(Synaptomys cooperi stonei)
The size of this species is medium with a total length from 119-135 mm and a weight of26-36 grams. The upper incisors are longitudinally grooved. The upper parts are brownish gray, the belly grayish, and the tail grayish black. The feet are brownish black and the ears are nearly concealed. It has duller coloration and is smaller than Synaptomys cooperi helaletes. This species breeds throughout the year, but there are peaks in the spring and fall with usually 3-4 litters of 1-8 young being produced per year. This species is native. This species is active all year and at all times of the day. They are gregarious and the home range is normally less than 1/2 acre. They utilize surface and subsurface tunnels as well as nests above and below the ground.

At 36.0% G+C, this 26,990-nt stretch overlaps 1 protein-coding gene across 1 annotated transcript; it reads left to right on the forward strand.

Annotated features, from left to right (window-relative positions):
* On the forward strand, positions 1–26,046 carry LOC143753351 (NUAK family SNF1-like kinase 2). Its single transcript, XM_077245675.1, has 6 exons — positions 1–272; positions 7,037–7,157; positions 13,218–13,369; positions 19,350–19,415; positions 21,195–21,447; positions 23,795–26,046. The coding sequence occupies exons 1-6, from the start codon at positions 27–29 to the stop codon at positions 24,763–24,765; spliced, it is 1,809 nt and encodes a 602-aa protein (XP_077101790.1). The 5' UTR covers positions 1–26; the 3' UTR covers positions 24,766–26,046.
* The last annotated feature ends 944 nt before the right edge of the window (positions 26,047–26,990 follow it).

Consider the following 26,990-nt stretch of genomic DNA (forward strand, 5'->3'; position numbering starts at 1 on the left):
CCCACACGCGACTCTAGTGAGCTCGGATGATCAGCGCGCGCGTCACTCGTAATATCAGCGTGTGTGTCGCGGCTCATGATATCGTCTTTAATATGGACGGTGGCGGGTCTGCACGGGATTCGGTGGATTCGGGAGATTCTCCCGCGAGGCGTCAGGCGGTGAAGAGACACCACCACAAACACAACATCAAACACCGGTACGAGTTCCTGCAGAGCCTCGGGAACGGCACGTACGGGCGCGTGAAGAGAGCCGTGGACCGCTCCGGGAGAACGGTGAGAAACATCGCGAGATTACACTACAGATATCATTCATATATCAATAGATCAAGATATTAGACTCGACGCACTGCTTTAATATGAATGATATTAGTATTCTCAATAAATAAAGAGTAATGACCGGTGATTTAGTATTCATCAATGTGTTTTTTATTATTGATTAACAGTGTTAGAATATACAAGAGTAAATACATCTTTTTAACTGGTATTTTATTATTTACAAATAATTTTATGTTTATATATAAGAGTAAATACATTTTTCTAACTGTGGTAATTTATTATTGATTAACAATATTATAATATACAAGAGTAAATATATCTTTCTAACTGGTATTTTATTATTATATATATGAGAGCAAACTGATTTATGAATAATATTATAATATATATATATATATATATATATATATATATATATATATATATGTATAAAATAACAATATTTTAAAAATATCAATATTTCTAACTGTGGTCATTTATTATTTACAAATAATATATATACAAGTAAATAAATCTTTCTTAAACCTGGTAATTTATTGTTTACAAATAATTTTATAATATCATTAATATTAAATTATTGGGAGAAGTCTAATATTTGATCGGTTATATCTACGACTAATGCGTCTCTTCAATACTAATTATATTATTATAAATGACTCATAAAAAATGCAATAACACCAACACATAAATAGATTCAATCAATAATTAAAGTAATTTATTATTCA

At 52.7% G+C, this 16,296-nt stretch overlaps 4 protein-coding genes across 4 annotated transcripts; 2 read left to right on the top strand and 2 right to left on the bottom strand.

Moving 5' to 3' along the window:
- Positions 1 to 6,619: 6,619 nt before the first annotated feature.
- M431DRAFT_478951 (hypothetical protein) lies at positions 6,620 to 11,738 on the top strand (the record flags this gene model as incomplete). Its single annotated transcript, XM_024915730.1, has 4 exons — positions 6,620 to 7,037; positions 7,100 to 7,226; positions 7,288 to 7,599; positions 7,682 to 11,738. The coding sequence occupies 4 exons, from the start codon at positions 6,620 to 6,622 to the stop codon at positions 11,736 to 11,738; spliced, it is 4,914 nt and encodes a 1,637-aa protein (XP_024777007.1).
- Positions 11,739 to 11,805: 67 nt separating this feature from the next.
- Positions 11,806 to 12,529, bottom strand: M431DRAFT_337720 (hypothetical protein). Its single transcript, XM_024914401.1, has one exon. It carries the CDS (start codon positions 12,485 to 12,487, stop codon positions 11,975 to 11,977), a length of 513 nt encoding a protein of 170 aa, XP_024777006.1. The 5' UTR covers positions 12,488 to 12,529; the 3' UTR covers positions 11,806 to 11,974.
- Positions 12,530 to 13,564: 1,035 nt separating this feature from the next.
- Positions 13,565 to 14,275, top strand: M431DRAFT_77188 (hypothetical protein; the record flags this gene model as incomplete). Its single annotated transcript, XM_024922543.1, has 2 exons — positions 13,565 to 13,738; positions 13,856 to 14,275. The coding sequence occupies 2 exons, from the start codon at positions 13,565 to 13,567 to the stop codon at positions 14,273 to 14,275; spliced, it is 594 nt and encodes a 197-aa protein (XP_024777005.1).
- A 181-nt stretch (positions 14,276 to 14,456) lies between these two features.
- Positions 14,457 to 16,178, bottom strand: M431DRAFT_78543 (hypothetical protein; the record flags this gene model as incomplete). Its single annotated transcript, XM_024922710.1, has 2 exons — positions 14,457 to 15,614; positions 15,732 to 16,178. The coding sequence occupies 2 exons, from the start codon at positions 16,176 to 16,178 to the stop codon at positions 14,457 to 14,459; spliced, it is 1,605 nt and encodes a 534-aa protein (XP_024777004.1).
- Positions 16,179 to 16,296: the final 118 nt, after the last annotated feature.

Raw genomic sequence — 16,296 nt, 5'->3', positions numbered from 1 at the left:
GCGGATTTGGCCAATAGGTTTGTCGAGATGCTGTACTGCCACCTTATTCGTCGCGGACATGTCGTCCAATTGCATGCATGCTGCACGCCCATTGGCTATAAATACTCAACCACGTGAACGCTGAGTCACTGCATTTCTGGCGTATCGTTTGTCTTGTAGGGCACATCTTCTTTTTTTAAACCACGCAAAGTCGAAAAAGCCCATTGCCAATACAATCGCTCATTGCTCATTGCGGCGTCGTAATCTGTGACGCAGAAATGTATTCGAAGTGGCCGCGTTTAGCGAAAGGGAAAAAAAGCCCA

They are found in the western part of the state east to Campbell County and Arlington. At lower elevations this species is found in sphagnum bogs, moist meadows, marsh borders, and at higher elevations it prefers dry field thickets.
Its principal food is green, succulent grasses and sedges.